When tenses are a disaster....


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Thread: When tenses are a disaster....

  1. #1

    When tenses are a disaster....

    I never noticed this problem before; however, all of a sudden, I find myself constantly going back and forth between present and past tense and it is bothering me SO MUCH I cannot even write without getting annoyed.

    I'll work on a few segments, take a 15 minute break. When I come back and start going again, I'm suddenly in a different tense!

    Now, I don't ANYTHING that I have written in the past hour and I am so upset I can't keep going. This issue has become so bad that I find I am constantly starting over again and again because I keep screwing up....

    What do I do?

  2. #2
    Could you post a section where you shift from one tense to the other?
    How to write a good start: Hidden Content . Useful, original information. Long and thorough.
    Includes Hidden Content (do you start with description?), Hidden Content (a favorite with publishers apparently), starting with Hidden Content (a lost art), and more.

  3. #3
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    I find that reading the section before out loud helps a lot, then I can get into the tense and mood of what I'm trying to write.

  4. #4
    Which POV are you using, first or third person? Tense problems are not uncommon with beginners trying to write in first person. If this is you, switch to third person. It may help.
    John Oberon
    Hidden Content

  5. #5
    Keep in mind what you are doing. Are you recounting a story that has already happened or reporting events as they happen? POV has a "when" component as well as a "who" component. Keeping it consistent involves both of them. Just remember who and when you are when you start to write. Apart from that just keep on writing and reviewing and getting annoyed with yourself. It's the "no pain, no gain" syndrome. Eventually your brain will tune in to the fact that this habit hurts and you'll get it right. You learn to write well by cringing at all the bad stuff you turn out and feeling the satisfaction when something actually looks right.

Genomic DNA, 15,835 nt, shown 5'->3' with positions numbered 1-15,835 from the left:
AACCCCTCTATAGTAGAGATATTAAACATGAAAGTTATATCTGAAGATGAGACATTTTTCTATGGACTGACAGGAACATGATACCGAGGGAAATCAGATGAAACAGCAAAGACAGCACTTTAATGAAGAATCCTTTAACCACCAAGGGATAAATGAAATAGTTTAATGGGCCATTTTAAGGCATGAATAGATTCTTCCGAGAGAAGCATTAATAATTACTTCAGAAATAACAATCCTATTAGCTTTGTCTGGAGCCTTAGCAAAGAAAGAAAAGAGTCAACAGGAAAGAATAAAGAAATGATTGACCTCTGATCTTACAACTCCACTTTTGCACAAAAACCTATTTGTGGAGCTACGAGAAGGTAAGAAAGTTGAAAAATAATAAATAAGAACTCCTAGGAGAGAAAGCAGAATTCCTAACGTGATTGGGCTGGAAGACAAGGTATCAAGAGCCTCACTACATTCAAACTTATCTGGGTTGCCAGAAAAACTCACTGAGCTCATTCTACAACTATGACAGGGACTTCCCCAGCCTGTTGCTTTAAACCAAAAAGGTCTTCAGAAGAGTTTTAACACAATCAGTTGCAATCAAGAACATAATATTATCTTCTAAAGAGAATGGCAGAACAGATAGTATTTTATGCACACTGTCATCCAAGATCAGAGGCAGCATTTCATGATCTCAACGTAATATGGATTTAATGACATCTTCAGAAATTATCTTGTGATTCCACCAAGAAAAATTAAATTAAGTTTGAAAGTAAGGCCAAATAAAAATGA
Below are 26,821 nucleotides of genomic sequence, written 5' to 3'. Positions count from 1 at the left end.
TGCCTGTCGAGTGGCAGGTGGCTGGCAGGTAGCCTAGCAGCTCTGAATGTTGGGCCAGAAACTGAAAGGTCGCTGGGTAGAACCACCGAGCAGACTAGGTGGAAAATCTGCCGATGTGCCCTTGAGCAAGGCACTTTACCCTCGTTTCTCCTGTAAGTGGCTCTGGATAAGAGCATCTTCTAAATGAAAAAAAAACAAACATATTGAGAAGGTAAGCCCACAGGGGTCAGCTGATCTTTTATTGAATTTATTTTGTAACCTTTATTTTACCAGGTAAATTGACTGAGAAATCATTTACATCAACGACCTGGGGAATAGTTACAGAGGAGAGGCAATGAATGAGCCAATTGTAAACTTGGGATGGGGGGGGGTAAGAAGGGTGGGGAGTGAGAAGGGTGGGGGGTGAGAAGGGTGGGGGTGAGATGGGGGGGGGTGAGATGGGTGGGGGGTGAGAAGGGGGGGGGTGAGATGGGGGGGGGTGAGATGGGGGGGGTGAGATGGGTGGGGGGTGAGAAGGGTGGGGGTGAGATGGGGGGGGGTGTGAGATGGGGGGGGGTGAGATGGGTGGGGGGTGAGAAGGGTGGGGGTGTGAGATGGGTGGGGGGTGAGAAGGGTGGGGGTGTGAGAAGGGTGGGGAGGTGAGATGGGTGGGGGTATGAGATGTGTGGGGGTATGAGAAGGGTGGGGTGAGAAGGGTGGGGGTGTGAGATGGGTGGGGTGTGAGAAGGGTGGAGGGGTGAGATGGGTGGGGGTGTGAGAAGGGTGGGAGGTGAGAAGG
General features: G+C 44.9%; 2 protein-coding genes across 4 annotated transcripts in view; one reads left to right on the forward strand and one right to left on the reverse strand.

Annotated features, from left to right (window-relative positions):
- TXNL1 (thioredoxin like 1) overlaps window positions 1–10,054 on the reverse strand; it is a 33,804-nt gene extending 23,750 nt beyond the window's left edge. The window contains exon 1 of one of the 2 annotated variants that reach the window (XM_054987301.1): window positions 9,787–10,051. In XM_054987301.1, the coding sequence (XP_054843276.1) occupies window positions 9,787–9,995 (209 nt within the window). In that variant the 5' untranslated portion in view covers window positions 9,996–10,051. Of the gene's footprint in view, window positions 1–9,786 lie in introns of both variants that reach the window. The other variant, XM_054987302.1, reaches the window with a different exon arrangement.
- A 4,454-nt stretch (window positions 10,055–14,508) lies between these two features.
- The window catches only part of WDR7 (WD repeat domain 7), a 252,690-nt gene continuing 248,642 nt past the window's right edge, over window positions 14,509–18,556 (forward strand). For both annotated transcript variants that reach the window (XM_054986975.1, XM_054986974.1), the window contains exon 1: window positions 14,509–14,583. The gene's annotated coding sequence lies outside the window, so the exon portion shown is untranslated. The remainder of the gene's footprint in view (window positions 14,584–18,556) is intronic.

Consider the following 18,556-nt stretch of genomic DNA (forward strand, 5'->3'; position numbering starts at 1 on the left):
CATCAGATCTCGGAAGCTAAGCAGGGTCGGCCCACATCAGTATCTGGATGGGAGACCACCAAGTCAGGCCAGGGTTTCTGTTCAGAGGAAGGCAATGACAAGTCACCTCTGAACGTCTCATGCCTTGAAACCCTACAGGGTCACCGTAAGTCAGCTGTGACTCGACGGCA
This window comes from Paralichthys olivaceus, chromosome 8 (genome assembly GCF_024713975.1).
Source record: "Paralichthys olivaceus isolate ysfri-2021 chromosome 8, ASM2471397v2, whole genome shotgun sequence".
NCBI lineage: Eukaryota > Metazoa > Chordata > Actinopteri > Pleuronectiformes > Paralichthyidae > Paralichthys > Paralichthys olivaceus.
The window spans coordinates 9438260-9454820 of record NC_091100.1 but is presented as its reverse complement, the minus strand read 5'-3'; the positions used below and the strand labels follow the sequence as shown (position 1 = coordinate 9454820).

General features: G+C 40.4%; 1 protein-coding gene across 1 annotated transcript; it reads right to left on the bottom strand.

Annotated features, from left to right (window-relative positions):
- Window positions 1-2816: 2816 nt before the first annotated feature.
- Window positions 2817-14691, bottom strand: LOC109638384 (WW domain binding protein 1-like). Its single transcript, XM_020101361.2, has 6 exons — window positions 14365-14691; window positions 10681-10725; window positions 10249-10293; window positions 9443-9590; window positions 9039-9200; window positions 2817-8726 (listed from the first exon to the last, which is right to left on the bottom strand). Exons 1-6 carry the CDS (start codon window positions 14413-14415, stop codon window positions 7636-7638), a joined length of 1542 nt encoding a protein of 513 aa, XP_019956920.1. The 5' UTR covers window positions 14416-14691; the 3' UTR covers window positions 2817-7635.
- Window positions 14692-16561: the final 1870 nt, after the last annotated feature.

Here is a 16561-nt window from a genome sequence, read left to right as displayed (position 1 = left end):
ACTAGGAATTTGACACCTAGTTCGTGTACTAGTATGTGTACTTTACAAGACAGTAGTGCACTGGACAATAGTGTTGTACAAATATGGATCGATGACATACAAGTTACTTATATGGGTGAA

In my youth I wrote with a fountain pen with a gold nib. When I lost my temper with what I was trying to do I would smash the pen into the desk. By the time I had straightened out the nib enough to start writing again I would have calmed down. On reflection it was only slightly better than banging my head against a wall. Translating that into an equivalent activity on a computer might be tricky but when I encountered a similar problem with the opening chapter of my novel I just started typing all my criticism of it into the chapter text itself. By the time I had edited out all my scything remarks I would probably have decided how to fix the problems, but in fact my outburst was so good in its own right that I left it in as a surreal cross between an opening chapter and a preface. The emotions that you feel when writing are all grist for the mill. Channel them back into your story and they will give it extra realism. That may involve changing to writing a different part of it but one has to pick a part to write that suits one's mood at the time.
    'Sharing an experience creates a reality.' Create a new reality today.
    'There has to be some give and take.' If I can take my time I'm willing to give it.
    'The most difficult criticism that a writer has to comprehend is silence.' So speak up.

  6. #6
    .
    I've been whittling away at my books for ten years. I knew what tenses were verbally, but on paper, seeing as how I don't read books, I had no clue. Imagine Seven years of writing, then discovering stupid rules like tenses. Or It's apostrophe isn't in its place is it? bahhh! Two many stupid rules that don't always apply too English.


    Long story short, what really helped me out, (here's hoping I'm not wrong,) was deciding that the author looks at the story as past tense, and is not a character in the story.
    The characters that are being described by the author, think, see, and talk, in present tense.

    That's my experience anyway. Hope it meanders its ways into helping.

    (“ShallI meet you somewhere?” Konire asked while Gru began to sink. Gru looked around, he was afraid of sinking.)

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